US Prescription Drug Spending to Hit $610 billion in 2021, according to Quintiles/IMS

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Forecasts were lowered, Reuters reported, due to reduced drug approvals and increased competitive pressures.

According to the Quintiles/IMS’s latest forecast, US spending on prescription medications will rise between four and seven percent annually over the next four years, reaching between $580 billion to $610 billion by 2021, Reuters reported on May 4, 2017. 

Quintiles/IMS analysts reportedly reduced their previous long-term growth projections due to the fact that fewer drugs were approved in 2016 (22 drugs were approved last year, compared with 45 in 2015) than in previous years, and competitive and pricing pressures had increased.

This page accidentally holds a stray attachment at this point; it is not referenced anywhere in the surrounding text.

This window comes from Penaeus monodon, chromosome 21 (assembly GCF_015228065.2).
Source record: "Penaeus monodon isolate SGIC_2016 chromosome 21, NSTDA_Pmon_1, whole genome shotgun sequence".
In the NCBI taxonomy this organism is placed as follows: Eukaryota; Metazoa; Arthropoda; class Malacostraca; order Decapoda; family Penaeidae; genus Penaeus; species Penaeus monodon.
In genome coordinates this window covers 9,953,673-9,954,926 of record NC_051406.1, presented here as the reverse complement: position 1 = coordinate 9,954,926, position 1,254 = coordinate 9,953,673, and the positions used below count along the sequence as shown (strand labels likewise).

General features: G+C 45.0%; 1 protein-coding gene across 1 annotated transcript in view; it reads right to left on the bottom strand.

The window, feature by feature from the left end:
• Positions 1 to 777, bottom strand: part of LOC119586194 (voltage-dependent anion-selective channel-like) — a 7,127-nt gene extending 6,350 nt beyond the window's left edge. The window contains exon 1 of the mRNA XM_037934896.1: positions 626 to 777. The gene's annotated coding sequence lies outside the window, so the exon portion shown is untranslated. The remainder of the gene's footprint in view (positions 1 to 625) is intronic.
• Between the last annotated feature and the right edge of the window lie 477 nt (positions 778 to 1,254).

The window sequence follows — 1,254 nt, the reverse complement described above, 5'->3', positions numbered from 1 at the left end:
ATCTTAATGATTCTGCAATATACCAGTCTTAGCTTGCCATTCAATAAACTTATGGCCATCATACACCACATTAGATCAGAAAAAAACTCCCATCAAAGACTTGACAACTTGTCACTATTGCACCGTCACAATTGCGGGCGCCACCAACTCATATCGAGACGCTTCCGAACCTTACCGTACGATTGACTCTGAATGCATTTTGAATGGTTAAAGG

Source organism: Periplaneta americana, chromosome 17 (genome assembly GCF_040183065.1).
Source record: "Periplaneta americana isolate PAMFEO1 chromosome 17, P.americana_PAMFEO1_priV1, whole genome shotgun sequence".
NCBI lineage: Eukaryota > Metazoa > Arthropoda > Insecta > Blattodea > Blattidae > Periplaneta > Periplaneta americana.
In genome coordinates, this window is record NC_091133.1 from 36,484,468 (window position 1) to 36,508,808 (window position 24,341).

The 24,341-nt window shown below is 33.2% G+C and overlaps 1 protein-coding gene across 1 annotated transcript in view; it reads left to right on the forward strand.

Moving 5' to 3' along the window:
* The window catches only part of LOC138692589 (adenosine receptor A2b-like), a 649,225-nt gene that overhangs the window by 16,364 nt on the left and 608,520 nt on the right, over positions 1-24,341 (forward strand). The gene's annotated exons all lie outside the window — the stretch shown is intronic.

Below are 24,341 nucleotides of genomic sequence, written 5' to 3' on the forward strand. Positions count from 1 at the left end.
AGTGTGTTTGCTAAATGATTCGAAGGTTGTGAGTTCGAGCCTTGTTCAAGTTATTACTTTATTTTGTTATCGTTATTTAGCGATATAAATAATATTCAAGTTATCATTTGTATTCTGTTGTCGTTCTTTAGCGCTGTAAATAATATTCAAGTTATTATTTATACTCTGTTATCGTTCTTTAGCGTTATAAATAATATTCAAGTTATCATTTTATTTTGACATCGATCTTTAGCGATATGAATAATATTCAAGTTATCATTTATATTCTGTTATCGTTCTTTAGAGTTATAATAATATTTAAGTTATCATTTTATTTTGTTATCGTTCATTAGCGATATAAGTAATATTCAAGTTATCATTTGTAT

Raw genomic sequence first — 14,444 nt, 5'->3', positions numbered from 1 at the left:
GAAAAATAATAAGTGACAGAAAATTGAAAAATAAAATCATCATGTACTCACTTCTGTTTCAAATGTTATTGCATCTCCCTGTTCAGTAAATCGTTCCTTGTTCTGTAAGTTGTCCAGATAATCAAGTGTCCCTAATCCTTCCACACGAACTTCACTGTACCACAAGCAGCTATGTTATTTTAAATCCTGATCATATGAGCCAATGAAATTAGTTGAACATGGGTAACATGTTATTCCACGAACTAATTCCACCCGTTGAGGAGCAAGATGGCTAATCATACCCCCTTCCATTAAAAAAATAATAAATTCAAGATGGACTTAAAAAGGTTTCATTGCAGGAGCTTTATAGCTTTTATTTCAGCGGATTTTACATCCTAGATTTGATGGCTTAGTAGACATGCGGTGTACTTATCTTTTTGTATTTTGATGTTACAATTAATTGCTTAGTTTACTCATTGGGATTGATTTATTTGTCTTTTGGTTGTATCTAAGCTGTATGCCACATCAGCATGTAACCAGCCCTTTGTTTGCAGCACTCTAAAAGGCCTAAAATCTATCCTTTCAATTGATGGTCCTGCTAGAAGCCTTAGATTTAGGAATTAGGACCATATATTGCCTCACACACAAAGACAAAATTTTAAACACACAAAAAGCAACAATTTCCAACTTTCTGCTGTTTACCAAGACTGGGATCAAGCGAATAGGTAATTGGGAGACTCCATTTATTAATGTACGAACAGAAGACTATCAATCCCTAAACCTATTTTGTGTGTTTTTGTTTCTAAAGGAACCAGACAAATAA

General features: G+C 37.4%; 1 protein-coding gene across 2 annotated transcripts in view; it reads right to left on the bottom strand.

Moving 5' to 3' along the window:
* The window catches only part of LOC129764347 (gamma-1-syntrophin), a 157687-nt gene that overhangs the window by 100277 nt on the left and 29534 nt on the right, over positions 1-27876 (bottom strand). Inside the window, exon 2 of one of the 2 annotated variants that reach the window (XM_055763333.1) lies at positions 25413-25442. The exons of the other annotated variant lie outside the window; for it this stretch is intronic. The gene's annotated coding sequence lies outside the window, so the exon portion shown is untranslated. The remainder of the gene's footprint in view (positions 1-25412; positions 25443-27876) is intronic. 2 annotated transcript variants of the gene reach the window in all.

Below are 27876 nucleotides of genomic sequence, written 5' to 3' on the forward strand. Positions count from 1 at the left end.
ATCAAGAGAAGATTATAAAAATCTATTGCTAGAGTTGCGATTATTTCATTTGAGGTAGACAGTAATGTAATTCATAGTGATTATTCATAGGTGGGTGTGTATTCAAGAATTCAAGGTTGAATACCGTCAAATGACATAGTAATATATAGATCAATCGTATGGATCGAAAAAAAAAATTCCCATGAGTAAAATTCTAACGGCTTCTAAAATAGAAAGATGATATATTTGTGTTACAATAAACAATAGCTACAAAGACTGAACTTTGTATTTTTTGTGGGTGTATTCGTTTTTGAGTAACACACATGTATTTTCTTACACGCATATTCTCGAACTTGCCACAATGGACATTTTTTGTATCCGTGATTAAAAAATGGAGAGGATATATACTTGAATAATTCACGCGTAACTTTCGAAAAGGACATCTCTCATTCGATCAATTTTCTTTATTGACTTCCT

According to Quintiles/IMS, Reuters reported, taking manufacturer discounts and rebates into account, spending would grow between two and five percent, as price increases for name brand pharmaceuticals taper off.  So far, many Big Pharma companies have pledged to limit annual price increases to less than 10 percent, Reuters reported.

Quintiles/IMS forecasts call for more biosimilars to enter the market, and expects product introductions to pick up in 2019, when 40 to 45 new brand launches should be seen each year through 2021, Reuters reported.


Quintiles/IMS found more than 2,300 novel products in later stage development, including more than 600 oncology drugs, and approvals for this year are already running ahead of where they were at this time in 2015.

Driving growth through 2021 will be treatments for chronic conditions such as hypertension.  Overall, use of pain medicines has declined by 1%, due to concerns about opioid diversion and addiction, Reuters reported.